Surviving the classroom warzone

Photo courtesy of KT King

Photo courtesy of KT King via Flickr

Under the eastern windows are the cool kids: not very clever, but cool. Under the western windows are the clever kids: not very cool, but clever. Like every day, the cool kids are bombarding the good kids with everything they’ve got and the good kids are fighting back with everything they’ve got. Ammunition of every kind is flying back and forth in the classroom and out.

I’m 9 and stuck in the trenches in the middle, with a tiny white flag, taking hits from both sides and desperately (but not very effectively) trying to survive this new school: number 10 of the 13 I would attend in 3 different continents by the time I turned 12.

Then someone gives me an olive branch. Another boy who, like me, is holding a white flag and is stuck in the middle of a bloody battle between the eastern block and the western front.

We talk, become friends and form our own coalition of two against the world; a very weak alliance in the current warzone of the classroom, but one that gives me hope – the single thing that keeps me going (and one I would lose as soon as I changed schools again).

Fast track a few years and I am now 17, sitting in the 2nd violin section of a summer camp orchestra making a flautist smile – not very helpful when one is trying to control one’s breath. During the break we talk and laugh together, along with the group of other friends I have. Not only do I now have several friends, but I no longer care about being labeled “weird”, “strange” or “different”.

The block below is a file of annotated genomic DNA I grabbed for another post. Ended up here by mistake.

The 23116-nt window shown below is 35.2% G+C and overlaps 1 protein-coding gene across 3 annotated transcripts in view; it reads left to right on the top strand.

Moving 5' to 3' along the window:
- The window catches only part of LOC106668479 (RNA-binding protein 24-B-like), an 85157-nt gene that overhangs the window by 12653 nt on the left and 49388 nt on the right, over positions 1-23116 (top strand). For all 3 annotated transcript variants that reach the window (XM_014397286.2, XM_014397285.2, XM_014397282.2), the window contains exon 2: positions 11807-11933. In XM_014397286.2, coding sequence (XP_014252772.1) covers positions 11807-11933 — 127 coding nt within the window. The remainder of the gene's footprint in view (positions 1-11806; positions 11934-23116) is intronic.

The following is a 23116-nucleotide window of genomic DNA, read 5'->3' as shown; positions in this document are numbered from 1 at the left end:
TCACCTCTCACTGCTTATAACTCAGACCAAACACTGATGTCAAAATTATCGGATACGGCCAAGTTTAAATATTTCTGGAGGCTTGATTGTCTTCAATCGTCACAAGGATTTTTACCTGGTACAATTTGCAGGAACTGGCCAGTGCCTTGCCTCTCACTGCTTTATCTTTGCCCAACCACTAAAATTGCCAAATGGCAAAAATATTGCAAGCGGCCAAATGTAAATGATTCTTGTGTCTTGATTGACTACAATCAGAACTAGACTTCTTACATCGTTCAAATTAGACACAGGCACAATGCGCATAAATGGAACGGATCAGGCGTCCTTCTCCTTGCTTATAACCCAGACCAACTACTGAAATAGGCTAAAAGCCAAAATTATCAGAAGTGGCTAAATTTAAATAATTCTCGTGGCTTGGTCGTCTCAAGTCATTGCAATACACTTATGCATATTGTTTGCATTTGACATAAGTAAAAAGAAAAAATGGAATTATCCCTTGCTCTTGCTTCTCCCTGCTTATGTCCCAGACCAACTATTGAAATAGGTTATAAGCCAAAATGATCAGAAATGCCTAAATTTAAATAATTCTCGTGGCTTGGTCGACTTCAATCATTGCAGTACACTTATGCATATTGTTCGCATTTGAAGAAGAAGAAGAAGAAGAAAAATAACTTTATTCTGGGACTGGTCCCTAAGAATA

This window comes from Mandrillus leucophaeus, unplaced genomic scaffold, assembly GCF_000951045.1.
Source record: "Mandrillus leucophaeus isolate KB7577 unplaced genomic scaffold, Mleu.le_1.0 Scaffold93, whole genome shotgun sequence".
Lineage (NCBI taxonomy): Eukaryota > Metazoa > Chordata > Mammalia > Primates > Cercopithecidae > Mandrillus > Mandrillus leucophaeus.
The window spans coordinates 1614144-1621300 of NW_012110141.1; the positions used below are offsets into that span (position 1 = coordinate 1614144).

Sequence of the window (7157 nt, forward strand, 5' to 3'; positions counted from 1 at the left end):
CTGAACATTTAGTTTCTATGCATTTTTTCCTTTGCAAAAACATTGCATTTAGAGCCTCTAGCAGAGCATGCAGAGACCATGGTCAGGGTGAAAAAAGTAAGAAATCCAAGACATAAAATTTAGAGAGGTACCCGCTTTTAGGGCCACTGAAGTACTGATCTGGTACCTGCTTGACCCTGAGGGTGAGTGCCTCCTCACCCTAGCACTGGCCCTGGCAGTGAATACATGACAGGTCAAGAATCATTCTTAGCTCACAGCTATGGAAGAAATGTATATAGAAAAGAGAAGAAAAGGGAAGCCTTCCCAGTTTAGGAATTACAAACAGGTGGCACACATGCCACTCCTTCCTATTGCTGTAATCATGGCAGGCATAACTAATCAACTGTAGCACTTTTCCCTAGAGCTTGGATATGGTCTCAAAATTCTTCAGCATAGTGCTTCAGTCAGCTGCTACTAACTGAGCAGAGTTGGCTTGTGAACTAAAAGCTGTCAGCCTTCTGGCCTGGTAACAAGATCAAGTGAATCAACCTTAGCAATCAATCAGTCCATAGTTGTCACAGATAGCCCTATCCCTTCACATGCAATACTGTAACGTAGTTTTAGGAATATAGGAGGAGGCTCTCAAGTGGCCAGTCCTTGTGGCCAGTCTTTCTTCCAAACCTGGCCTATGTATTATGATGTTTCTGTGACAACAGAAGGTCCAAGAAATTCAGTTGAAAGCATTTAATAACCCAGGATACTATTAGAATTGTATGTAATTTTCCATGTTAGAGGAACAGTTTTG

So how did I go from being alone against the world to being part of a group of friends, able to smile at girls I didn’t know? Confidence. That big word that means so much and yet so little. But understanding what confidence is, how much it means and how easy it is to develop, allowed me to survive those years in the warzone of the classroom and break out of my shell of solitude and shyness.

There are many ways to develop confidence, but here I would like to describe what I call the Teddy BEAR process. It goes like this: our Thoughts influence our Beliefs, which influence our Emotions, which influence our Actions, which influence our Results. So to change the results, we need to change our thoughts and beliefs. Here is a quick example in action: I think, “I don’t answer quickly enough.” That leads to the belief, “I am stupid because I don’t answer quickly”. That leads to an emotion of fear at being asked questions, starting a conversation, or speaking to a girl. That leads to the action of avoiding any situation in which I might be asked something: interviews, approaching people etc. That leads to the result of me being a shy, reserved person who doesn’t step outside my comfort zone.

So what can you do about this? How can you break out?

Here is my RID method to doing so:

1) Recognise that there is a problem. The first sentence people say when they join AA is, “Hi, my name is… And I am an alcoholic.” Why is that? Because the first to overcoming a problem is recognising there is a problem. Most shy people know they are shy, so this step is usually not so hard.

2) Identify what the faulty thinking is. What are the thoughts and beliefs that are causing the shyness? Eg: Is it a belief that they are stupid? This is probably the hardest step and often needs to be done with a trusted someone who is willing to ask the necessary questions to delve deeper. It will also require the person to accept to do some soul searching to find the answers.

3) Deal with the problem. Once the faulty thinking has been identified, change it. Change the thoughts; change the beliefs to more useful ones. It is difficult to give examples, as there are many ways to deal with the large number of beliefs that lead to people becoming shy.

Now practice the new thoughts; road-test them. Put yourself into situations where you would normally have been shy and, with those new glasses; investigate whether things are still like they were. Just remember that this is a new You, one who has nothing to do with the You before you went through the process. So be prepared for something to be different.
With enough practice, this method can become second nature and you can beat shyness.

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